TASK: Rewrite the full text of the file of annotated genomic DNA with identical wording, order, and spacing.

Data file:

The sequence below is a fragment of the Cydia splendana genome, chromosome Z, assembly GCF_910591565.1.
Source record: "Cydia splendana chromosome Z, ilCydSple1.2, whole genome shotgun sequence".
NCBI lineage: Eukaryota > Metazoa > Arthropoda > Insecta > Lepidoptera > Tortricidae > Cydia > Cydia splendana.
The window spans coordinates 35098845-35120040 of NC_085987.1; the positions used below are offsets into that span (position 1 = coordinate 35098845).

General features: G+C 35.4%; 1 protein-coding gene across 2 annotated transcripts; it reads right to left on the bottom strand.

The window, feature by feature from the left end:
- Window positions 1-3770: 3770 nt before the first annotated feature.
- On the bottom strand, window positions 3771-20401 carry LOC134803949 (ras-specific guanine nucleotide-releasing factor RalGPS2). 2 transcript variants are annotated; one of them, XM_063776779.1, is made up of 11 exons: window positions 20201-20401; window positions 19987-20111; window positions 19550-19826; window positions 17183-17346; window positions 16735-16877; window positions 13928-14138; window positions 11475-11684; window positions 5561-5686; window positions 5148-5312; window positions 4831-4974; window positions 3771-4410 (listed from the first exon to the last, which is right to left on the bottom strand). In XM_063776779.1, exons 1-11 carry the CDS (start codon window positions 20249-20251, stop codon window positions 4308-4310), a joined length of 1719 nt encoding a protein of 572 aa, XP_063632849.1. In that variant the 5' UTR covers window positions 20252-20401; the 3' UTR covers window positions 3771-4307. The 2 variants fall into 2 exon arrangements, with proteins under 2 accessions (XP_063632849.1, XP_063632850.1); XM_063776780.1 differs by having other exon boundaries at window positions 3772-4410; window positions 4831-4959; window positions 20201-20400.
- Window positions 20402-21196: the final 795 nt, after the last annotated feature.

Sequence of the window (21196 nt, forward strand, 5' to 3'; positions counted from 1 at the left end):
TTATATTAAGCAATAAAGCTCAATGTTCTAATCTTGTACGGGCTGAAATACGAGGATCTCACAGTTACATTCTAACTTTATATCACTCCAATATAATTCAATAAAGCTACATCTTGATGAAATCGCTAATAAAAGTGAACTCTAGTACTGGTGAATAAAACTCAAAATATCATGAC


The sequence below is a fragment of the Cydia splendana genome, chromosome Z, assembly GCF_910591565.1.
Source record: "Cydia splendana chromosome Z, ilCydSple1.2, whole genome shotgun sequence".
NCBI lineage: Eukaryota > Metazoa > Arthropoda > Insecta > Lepidoptera > Tortricidae > Cydia > Cydia splendana.
The window spans coordinates 35098845-35120040 of NC_085987.1; the positions used below are offsets into that span (position 1 = coordinate 35098845).

General features: G+C 35.4%; 1 protein-coding gene across 2 annotated transcripts; it reads right to left on the bottom strand.

The window, feature by feature from the left end:
- Window positions 1-3770: 3770 nt before the first annotated feature.
- On the bottom strand, window positions 3771-20401 carry LOC134803949 (ras-specific guanine nucleotide-releasing factor RalGPS2). 2 transcript variants are annotated; one of them, XM_063776779.1, is made up of 11 exons: window positions 20201-20401; window positions 19987-20111; window positions 19550-19826; window positions 17183-17346; window positions 16735-16877; window positions 13928-14138; window positions 11475-11684; window positions 5561-5686; window positions 5148-5312; window positions 4831-4974; window positions 3771-4410 (listed from the first exon to the last, which is right to left on the bottom strand). In XM_063776779.1, exons 1-11 carry the CDS (start codon window positions 20249-20251, stop codon window positions 4308-4310), a joined length of 1719 nt encoding a protein of 572 aa, XP_063632849.1. In that variant the 5' UTR covers window positions 20252-20401; the 3' UTR covers window positions 3771-4307. The 2 variants fall into 2 exon arrangements, with proteins under 2 accessions (XP_063632849.1, XP_063632850.1); XM_063776780.1 differs by having other exon boundaries at window positions 3772-4410; window positions 4831-4959; window positions 20201-20400.
- Window positions 20402-21196: the final 795 nt, after the last annotated feature.

Sequence of the window (21196 nt, forward strand, 5' to 3'; positions counted from 1 at the left end):
TTATATTAAGCAATAAAGCTCAATGTTCTAATCTTGTACGGGCTGAAATACGAGGATCTCACAGTTACATTCTAACTTTATATCACTCCAATATAATTCAATAAAGCTACATCTTGATGAAATCGCTAATAAAAGTGAACTCTAGTACTGGTGAATAAAACTCAAAATATCATGAC